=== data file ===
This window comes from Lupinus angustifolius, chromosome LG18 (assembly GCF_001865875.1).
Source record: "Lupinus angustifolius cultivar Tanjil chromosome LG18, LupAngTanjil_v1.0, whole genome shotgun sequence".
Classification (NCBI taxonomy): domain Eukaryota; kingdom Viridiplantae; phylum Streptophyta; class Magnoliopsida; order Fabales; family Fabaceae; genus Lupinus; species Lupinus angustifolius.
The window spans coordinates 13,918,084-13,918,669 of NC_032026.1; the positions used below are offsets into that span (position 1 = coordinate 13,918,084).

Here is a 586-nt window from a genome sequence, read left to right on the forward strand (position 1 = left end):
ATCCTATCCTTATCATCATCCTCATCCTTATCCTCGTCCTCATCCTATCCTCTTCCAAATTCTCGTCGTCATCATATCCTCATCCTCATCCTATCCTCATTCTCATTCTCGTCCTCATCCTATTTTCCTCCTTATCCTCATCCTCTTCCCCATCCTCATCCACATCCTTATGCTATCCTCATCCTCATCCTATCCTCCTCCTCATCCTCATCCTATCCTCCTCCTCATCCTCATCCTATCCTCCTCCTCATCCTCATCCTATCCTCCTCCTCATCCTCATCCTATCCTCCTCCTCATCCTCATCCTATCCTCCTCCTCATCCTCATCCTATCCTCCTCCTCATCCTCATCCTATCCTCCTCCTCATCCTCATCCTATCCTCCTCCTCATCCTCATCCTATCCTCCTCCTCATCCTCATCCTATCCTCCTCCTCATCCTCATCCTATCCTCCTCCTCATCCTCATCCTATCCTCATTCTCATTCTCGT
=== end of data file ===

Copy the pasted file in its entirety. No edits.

This window comes from Lupinus angustifolius, chromosome LG18 (assembly GCF_001865875.1).
Source record: "Lupinus angustifolius cultivar Tanjil chromosome LG18, LupAngTanjil_v1.0, whole genome shotgun sequence".
Classification (NCBI taxonomy): domain Eukaryota; kingdom Viridiplantae; phylum Streptophyta; class Magnoliopsida; order Fabales; family Fabaceae; genus Lupinus; species Lupinus angustifolius.
The window spans coordinates 13,918,084-13,918,669 of NC_032026.1; the positions used below are offsets into that span (position 1 = coordinate 13,918,084).

Here is a 586-nt window from a genome sequence, read left to right on the forward strand (position 1 = left end):
ATCCTATCCTTATCATCATCCTCATCCTTATCCTCGTCCTCATCCTATCCTCTTCCAAATTCTCGTCGTCATCATATCCTCATCCTCATCCTATCCTCATTCTCATTCTCGTCCTCATCCTATTTTCCTCCTTATCCTCATCCTCTTCCCCATCCTCATCCACATCCTTATGCTATCCTCATCCTCATCCTATCCTCCTCCTCATCCTCATCCTATCCTCCTCCTCATCCTCATCCTATCCTCCTCCTCATCCTCATCCTATCCTCCTCCTCATCCTCATCCTATCCTCCTCCTCATCCTCATCCTATCCTCCTCCTCATCCTCATCCTATCCTCCTCCTCATCCTCATCCTATCCTCCTCCTCATCCTCATCCTATCCTCCTCCTCATCCTCATCCTATCCTCCTCCTCATCCTCATCCTATCCTCCTCCTCATCCTCATCCTATCCTCCTCCTCATCCTCATCCTATCCTCATTCTCATTCTCGT